According to National Accounts estimates, post-2000 income growth has been substantially higher than in the previous decades. Average annual real income growth was below 2% in the 1960 and 1970s, it reached 2.5% in the 1980s and 2% in the 1990s.
Since 2000s it is of 4.4% on average since 2000 (Figure 1). Little is known however on the distributional impacts of economic policies in India after 2000 in part because the Income Tax Department stopped publishing income tax statistics in 2000, and also because self-reported survey data does not provide adequate information concerning the top of the distribution (fiscal data is not perfect either, but it delivers higher and more plausible income levels for the top). In 2016, the Income Tax Department released tax tabulations for recent years (2011- 12, 2012-13 and 2013-14), making it possible to revise and update previously published top income estimates and better inform public debates on growth and income inequality. We find that the bottom 50% group grew at a substantially lower rate than average growth (Figure 1a) since the 1980s. Middle 40% grew at a slower rate than the average (Figure 1b). On the contrary, top 10% and top 1% grew substantially faster than the average since 1980 (Figure 1c).
The first objective of this paper is to mobilize this newly released set of tax data in order to track the evolution of income inequality from 1922 to 2014. The second objective is to go beyond top income shares and produce estimates of income dynamics throughout the entire distribution using concepts that are consistent with National Accounts (following, as much as possible, the Distributional National Accounts Methodology, see Alvaredo et al., 2016).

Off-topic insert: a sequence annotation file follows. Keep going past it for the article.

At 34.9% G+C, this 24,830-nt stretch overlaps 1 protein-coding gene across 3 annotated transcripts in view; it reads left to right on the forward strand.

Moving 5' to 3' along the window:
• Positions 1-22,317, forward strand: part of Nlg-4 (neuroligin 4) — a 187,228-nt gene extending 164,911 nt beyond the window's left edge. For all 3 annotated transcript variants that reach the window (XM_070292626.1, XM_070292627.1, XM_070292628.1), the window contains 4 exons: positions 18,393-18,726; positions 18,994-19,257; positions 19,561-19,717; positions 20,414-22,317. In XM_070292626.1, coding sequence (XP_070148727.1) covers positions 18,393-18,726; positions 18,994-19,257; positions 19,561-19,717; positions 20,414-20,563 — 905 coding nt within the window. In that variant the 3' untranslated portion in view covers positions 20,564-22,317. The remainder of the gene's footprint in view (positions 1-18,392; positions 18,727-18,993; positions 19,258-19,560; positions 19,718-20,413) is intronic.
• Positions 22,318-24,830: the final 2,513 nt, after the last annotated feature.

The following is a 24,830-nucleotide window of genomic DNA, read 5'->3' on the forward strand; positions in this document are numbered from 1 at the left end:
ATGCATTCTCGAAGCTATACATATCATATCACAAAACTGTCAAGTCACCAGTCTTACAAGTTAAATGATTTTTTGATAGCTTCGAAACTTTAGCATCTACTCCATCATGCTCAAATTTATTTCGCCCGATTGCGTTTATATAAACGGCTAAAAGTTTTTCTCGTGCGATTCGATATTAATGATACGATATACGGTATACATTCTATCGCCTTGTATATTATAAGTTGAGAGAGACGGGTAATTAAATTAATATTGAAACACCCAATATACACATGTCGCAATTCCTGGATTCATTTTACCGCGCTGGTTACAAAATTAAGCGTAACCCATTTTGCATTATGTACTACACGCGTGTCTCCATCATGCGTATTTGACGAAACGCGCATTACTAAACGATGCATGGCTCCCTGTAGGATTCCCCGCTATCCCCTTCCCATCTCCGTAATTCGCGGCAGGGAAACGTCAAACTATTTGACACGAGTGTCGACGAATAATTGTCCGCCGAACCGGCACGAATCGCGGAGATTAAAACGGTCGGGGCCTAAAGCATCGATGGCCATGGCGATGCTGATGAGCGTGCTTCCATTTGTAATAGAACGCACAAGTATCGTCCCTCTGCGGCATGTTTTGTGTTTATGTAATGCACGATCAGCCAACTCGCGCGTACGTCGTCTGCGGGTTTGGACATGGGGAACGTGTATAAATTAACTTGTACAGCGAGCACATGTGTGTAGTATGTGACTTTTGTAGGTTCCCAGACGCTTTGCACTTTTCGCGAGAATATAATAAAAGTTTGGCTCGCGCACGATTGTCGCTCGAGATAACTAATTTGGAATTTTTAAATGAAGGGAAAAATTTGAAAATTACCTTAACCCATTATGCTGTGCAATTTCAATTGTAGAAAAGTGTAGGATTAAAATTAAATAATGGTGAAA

To do so, we combine in a systematic manner household survey, fiscal and national accounts data. Such an exercise is fraught with methodological and conceptual difficulties given the lack of consistent historical income inequality data in India. Indeed, the tax data available only covers the very top of the distribution of Indian earners (more than 6% of total population in 2014). In addition, the National Sample Survey Organization (NSSO) household surveys measure consumption rather than income. We repeatedly stress that there are strong limitations to available data sources, and that more democratic transparency on income and wealth statistics is highly needed in India. That said, we find that our key results are robust to a large set of alternative assumptions made to address data gaps. The present paper should be viewed as an exercise in transparency: we propose a method to combine the different available sources (in particular national accounts, tax and survey data) in the most possible transparent way, and we very much hope that new data sources will become available in the future so that more refined estimates can be constructed. All our computer codes are available on-line so that everybody can use them and contribute to improve the methods.